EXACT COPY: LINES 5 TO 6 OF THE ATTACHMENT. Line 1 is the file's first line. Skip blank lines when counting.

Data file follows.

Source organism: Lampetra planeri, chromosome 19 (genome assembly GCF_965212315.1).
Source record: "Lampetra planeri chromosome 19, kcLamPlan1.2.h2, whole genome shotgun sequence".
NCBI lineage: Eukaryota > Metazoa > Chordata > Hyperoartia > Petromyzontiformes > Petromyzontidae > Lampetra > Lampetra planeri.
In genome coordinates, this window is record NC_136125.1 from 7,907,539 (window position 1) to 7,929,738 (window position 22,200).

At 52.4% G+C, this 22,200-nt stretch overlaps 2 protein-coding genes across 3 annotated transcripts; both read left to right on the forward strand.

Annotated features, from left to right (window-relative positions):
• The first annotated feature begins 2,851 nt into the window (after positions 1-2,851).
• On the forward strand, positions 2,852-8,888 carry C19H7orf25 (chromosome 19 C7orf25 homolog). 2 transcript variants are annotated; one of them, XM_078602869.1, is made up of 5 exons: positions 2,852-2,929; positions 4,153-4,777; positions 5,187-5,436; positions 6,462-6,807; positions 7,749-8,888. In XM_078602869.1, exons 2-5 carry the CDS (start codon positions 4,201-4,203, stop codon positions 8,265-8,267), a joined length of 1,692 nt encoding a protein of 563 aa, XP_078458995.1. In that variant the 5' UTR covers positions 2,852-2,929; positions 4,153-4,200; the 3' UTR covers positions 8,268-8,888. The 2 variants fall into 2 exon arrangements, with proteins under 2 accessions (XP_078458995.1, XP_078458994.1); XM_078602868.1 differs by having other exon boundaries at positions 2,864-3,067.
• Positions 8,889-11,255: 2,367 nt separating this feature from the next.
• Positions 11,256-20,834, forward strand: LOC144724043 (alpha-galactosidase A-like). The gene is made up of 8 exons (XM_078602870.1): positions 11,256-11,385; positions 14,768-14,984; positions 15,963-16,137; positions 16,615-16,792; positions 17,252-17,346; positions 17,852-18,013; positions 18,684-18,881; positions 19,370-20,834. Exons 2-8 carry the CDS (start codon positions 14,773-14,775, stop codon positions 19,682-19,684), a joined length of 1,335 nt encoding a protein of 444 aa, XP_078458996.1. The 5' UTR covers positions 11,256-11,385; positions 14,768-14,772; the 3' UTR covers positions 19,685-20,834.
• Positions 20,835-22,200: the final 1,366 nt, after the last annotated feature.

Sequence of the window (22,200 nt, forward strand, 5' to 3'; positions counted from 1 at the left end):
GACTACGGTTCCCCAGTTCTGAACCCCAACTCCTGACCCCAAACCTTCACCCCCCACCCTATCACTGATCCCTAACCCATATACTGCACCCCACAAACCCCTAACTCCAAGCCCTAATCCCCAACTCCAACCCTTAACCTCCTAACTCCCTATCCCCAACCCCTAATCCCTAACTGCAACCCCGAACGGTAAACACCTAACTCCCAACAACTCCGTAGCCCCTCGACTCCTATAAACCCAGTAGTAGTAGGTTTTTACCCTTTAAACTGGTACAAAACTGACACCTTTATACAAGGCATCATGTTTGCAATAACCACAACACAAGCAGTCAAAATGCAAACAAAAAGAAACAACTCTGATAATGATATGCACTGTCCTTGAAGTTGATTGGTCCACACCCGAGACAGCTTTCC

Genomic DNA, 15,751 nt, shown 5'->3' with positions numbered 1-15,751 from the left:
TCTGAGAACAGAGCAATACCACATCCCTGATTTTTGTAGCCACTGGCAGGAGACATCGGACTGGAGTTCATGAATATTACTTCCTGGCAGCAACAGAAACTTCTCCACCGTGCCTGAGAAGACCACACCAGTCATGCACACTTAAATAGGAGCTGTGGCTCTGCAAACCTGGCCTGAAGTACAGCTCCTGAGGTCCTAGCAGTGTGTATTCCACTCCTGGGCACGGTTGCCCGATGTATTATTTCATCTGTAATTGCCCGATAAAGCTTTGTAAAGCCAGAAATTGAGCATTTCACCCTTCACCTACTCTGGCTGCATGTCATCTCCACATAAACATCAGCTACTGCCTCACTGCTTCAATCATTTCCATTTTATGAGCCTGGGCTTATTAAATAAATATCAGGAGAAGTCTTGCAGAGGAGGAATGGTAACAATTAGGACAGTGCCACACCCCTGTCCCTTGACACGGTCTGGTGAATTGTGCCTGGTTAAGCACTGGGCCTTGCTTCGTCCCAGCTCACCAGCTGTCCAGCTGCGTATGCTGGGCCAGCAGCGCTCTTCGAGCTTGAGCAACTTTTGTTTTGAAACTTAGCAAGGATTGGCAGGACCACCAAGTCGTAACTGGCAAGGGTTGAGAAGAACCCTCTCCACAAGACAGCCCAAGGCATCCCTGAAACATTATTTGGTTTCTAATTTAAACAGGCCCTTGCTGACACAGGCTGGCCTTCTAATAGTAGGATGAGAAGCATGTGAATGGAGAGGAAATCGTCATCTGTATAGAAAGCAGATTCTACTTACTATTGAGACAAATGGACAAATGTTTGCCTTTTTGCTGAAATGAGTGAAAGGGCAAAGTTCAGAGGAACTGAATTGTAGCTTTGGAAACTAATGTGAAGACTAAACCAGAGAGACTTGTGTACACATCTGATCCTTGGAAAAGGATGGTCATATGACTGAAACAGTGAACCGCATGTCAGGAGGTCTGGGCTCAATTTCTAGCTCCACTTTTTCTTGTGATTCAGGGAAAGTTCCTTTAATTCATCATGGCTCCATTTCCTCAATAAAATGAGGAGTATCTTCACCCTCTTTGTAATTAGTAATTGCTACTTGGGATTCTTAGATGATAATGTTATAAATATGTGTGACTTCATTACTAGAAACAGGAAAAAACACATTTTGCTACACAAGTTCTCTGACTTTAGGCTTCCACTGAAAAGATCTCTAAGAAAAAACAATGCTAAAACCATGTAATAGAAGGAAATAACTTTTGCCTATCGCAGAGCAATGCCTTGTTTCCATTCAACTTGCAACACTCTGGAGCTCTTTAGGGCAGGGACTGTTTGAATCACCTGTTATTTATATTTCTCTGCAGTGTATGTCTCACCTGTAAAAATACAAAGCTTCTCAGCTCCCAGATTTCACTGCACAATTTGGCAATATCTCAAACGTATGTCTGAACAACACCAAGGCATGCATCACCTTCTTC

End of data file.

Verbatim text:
At 52.4% G+C, this 22,200-nt stretch overlaps 2 protein-coding genes across 3 annotated transcripts; both read left to right on the forward strand.

Annotated features, from left to right (window-relative positions):